In addition, if you install a grounding probe, you are may be setting up current flow even if all of your equipment is top notch shape. Why??? Because you have two ground sources in you home. One is the grounding system that is part of the electrical system and the other is the ground probe. With two different ground sources they will have a difference of potential and will try to equalize. To equalize, a charge will have to flow from one to the other. So by trying to prevent current flow through your tank you are actually causing it to flow.
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Old 11-16-2011, 07:55 AM   #48
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I got knocked on my butt when I touched a cord with a damp hand it didn't trip the GFCI but it made me hurt for a few days. Amazing how it make make the muscles that tense. I had the GFCI put in to prevent that but it didn't that day,
Then you have a bad GFI. If it was a cheap one bought from a home improvement store it could be bad. A GFI works on the principle of comparing the current flow between the hot wire, the neutral and the ground. They are designed to open the circuit when it sees more than a 5 milliamp (very minute) current flow on the ground.

Just to reitterate, I have more than 30 years in the electrical industry, I am a licensed contractor (means I need to get continuing education every year to maintain my license) and I have taught college level courses. If you trust my advice, please remove the ground probe if you have one and make sure you have a good GFI outlet or breaker installed. No one wants to kill there fish but more importantly it is not worth you life over a $25.00 GFI receptacle.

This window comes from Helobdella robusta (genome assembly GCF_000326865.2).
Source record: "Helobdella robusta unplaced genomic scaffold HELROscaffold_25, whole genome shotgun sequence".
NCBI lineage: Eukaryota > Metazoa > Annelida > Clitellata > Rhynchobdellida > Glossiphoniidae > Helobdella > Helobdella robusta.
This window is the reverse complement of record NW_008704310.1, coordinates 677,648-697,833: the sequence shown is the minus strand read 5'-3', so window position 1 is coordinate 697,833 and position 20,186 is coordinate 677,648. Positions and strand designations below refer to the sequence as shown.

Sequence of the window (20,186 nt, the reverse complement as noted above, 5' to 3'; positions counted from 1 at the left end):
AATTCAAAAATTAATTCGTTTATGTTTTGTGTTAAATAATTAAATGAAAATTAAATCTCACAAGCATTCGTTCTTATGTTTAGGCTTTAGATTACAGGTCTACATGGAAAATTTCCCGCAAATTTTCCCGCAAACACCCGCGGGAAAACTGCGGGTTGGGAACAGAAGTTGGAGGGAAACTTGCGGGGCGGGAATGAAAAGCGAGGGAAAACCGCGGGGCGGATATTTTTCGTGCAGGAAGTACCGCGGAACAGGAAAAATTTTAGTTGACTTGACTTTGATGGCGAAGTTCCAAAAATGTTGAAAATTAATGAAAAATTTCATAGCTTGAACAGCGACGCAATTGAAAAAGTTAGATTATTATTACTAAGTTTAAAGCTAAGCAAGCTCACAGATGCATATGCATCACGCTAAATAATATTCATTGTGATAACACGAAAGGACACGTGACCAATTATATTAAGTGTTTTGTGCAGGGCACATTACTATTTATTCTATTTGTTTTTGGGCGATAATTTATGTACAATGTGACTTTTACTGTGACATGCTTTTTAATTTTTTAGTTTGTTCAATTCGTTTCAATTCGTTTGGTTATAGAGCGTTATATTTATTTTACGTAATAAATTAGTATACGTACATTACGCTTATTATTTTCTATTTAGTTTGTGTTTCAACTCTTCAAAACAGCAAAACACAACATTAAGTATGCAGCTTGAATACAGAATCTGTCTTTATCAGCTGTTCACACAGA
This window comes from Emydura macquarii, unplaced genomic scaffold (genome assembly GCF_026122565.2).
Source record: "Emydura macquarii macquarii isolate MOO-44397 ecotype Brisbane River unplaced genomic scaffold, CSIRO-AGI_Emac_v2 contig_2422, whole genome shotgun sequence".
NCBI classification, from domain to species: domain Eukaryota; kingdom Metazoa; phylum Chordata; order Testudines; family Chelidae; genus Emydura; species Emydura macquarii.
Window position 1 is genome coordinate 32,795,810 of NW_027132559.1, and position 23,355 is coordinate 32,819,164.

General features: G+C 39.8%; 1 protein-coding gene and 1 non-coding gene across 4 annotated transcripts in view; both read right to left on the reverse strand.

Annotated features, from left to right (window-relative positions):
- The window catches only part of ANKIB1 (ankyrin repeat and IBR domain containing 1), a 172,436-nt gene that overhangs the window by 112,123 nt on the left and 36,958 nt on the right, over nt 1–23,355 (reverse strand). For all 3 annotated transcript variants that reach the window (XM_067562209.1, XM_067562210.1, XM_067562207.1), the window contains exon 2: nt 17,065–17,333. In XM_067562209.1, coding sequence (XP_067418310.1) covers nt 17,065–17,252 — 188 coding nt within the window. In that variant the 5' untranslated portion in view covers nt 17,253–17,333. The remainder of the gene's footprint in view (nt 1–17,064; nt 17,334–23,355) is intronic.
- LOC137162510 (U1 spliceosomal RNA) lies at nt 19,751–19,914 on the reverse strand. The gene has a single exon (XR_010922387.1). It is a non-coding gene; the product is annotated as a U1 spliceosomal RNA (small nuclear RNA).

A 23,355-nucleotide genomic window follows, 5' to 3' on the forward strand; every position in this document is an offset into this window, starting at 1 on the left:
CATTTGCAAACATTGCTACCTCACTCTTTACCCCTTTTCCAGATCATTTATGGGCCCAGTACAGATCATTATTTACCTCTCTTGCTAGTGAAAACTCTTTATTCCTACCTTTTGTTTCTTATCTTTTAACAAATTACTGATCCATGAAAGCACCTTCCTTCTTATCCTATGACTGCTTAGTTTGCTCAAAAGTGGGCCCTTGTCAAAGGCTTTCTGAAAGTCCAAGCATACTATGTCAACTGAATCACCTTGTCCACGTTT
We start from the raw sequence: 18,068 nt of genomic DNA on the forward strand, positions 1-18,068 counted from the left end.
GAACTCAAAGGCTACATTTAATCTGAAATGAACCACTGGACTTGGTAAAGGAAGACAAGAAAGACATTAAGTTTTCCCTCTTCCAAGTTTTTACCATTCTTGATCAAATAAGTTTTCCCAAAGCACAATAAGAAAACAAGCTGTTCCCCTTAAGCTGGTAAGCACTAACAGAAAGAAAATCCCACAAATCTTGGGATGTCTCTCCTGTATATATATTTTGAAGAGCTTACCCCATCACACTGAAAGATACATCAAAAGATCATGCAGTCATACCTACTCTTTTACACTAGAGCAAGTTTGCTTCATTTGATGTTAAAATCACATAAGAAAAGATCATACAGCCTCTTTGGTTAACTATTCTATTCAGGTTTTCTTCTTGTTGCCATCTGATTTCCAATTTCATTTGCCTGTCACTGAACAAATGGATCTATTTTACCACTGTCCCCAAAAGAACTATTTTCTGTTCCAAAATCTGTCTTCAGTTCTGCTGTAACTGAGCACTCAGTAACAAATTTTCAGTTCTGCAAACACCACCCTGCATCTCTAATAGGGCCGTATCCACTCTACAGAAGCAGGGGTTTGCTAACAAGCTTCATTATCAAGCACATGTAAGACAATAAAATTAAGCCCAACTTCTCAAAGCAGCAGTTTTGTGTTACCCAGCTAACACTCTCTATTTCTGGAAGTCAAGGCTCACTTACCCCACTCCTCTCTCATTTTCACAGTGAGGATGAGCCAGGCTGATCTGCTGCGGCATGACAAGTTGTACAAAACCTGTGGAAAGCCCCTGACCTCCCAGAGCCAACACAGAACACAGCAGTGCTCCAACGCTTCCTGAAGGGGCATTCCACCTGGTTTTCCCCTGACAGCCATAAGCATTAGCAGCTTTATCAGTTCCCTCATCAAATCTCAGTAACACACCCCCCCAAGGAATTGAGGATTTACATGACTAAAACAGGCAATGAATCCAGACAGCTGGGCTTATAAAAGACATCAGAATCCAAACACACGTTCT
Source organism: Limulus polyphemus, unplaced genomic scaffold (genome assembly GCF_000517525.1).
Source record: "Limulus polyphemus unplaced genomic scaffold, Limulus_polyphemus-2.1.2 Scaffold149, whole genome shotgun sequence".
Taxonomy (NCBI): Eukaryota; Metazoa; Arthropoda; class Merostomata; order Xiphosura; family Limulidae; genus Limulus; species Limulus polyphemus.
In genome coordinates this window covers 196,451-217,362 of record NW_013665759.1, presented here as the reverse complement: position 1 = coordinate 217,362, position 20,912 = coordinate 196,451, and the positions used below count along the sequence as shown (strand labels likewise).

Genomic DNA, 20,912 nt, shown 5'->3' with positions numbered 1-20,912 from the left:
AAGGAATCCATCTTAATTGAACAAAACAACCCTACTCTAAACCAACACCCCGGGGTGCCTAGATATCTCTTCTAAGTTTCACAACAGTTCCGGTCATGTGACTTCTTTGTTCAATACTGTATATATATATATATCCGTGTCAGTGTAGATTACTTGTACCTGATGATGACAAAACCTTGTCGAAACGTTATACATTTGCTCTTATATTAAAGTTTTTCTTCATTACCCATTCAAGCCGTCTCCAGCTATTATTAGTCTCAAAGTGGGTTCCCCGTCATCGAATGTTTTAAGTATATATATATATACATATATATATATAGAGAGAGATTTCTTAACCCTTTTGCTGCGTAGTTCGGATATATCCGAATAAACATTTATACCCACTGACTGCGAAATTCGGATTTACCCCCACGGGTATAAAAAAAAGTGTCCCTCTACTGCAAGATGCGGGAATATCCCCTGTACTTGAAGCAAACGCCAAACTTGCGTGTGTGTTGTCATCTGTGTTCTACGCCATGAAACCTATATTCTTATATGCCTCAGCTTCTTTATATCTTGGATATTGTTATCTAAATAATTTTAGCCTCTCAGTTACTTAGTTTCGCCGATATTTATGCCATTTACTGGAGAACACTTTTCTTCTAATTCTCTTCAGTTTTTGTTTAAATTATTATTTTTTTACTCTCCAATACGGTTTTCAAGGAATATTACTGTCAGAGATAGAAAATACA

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Old 03-07-2012, 11:39 PM   #49
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I know this is a old thread but I read that a grounding probe is good with a gfi outlet since if current in tank it will travel to gfi since probe plugged directly into gfi outlet and trip it. Not having enough time to electrocute fish.
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Old 03-09-2012, 10:10 PM   #50
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The problem with having a grounding probe is that it gives the electricity a path to ground which is bad, this will electrocute the tank and occupants. Just having a GFCI receptacle is much safer for your tank as it will still trip when there is a failure of electrical equipment but will not provide a path to ground. GFCI work off of measuring the current traveling though each wire and comparing them, this is done by the monitoring the magnetic field in the wires and if one wire has a stronger field than the other it will trip and disconnect power. If a ground probe was installed it would still trip but here is why it's a problem. If you have a pump/powerhead or heater that fails and it's in your tank on the opposite end as your ground probe there is a possibility that when it fails the current will travel across your tank to the ground probe thus electrocuting your tank, yes your GFCI will still trip but it does take a fraction of a second and that can be all it takes to kill everything. In the same situation but without the probe your GFCI will still trip in the same amount of time but it will limit the current flow to between conductors on the device that fails. With heaters and motors they have high resistance to the flow of electricity, heaters because of high resistance wire being used and motors due to the length of the wire (wire has resistance all on its own) in the motor windings. Electricity always takes the path of lease resistance which will be the ground probe if there is one. Hope this has been helpful, I am an electrician also and will be more than happy to answer further questions.